Enlist the aid of some trusted associates to give you readers’ feedback. Give them a list of questions to answer before they begin reading so they can focus their attention on those items.

Sample fiction questions:

  • Were there any spots where the book dragged and was less engaging?
  • Did you spot any plot holes?
  • Were my characters relatable, believable, and interesting?
  • Did the dialogue seem realistic?
  • Was the conflict and plot compelling?
  • Could you envision the setting?
  • Was the conclusion satisfying?

Sample nonfiction questions:

  • Did my content make sense?
  • Did I have enough clear examples to explain my content?
  • Was my content well-organized or did you feel I jumped around?
  • Were there any tangents that distracted from my real message?
  • Did the order of my chapters make sense?
  • Did I have enough headings to help you follow the content?
  • Did I repeat myself?

Use their feedback to strengthen the content of your book before enlisting an editor.


4. Read blogs and books covering various writing topics


Many editors and writers maintain blogs with a wealth of information on various writing topics. Based on the feedback you received from your preliminary readers, you may have an idea of your weaknesses. So you can use that to guide your decision on what blogs and books to read.

For example, if your fiction readers indicated areas where the book seemed to drag, you can read blogs on pacing. If your nonfiction readers indicated the content seemed disorganized, you can read blogs on organizational structure.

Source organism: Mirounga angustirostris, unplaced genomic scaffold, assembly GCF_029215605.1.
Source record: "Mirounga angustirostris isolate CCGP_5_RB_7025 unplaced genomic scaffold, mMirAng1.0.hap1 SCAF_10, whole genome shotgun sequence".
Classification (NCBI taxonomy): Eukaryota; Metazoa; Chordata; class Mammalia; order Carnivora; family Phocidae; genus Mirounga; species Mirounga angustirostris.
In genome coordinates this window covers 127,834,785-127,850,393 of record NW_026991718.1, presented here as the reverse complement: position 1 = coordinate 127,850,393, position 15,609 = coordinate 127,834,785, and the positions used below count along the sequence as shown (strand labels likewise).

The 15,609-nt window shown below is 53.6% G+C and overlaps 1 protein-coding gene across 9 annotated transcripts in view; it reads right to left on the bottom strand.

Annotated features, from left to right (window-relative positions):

Check out my writing resource center that offers some blogs on nonfiction and fiction writing. I just started it last year (2018) so I don’t have a ton yet, but I am constantly adding to it.

If you struggle with grammar or punctuation in general, many books can help you improve. One such book that I recently read is The Best Punctuation Book, Period by June Cassagrande. Or if you just struggle with a certain grammar or punctuation concept, you can search the internet for blogs on that topic.

Check out my bite-sized punctuation blog series started in January of 2019.

Then go through and self-edit your book based on what you learned from these sources.

5. Use find and replace to do some general cleanup tasks


Before sending your manuscript to an editor, you can do a quick find and replace to take care of some issues in a few clicks. Just make sure you let your editor know you did these things as they won’t necessarily know from the sample.

*Note: (space) means press the space bar, not type the word “space.”

Remove extra spaces:

You may have been taught to put two spaces after a period, but that isn’t necessarily. Standard conventions call for just one space. If you have put extra spaces, you can get rid of them.

Find: (space) (space)

Replace: (space)

Change hyphen or en dashes to em dashes:

If you are following Chicago Manual of Style, you should use em dashes to surround parenthetical elements, not en dashes. If you are following British style, then you use en dashes. CMoS recommends unspaced em dashes, but if you prefer to space them out that is fine. Just let your editor know.

ExampleHow to change to this from unspaced hyphensHow to change to this from spaced hyphensHow to change to this from spaced en dash
Unspaced em dashMy son—the cutest kid ever—has now learned how to army crawlFind: -

Replace: ^+
Find: (space)-(space)

Replace: ^+
Find: (space)^=(space)

Replace: ^+
Spaced em dashMy son — the cutest kid ever — has learned to army crawl.Find: -

Replace: (space)^+(space)
Find: (space)-(space)

Replace: (space)^+(space)
Find: (space)^=(space)

Replace: (space) ^+(space)
Spaced en dashMy son – the cutest kid ever – has learned to army crawl. Find: -

Replace: (space)^=(space)
Find: (space)-(space)

Replace: (space)^=(space)


Change ellipses to proper ellipses:

A proper ellipses for CMoS is spaced out with nonbreaking spaces like this . . . got it?

Some prefer ellipses that look like this … not me.

For a proper ellipses according to CMoS: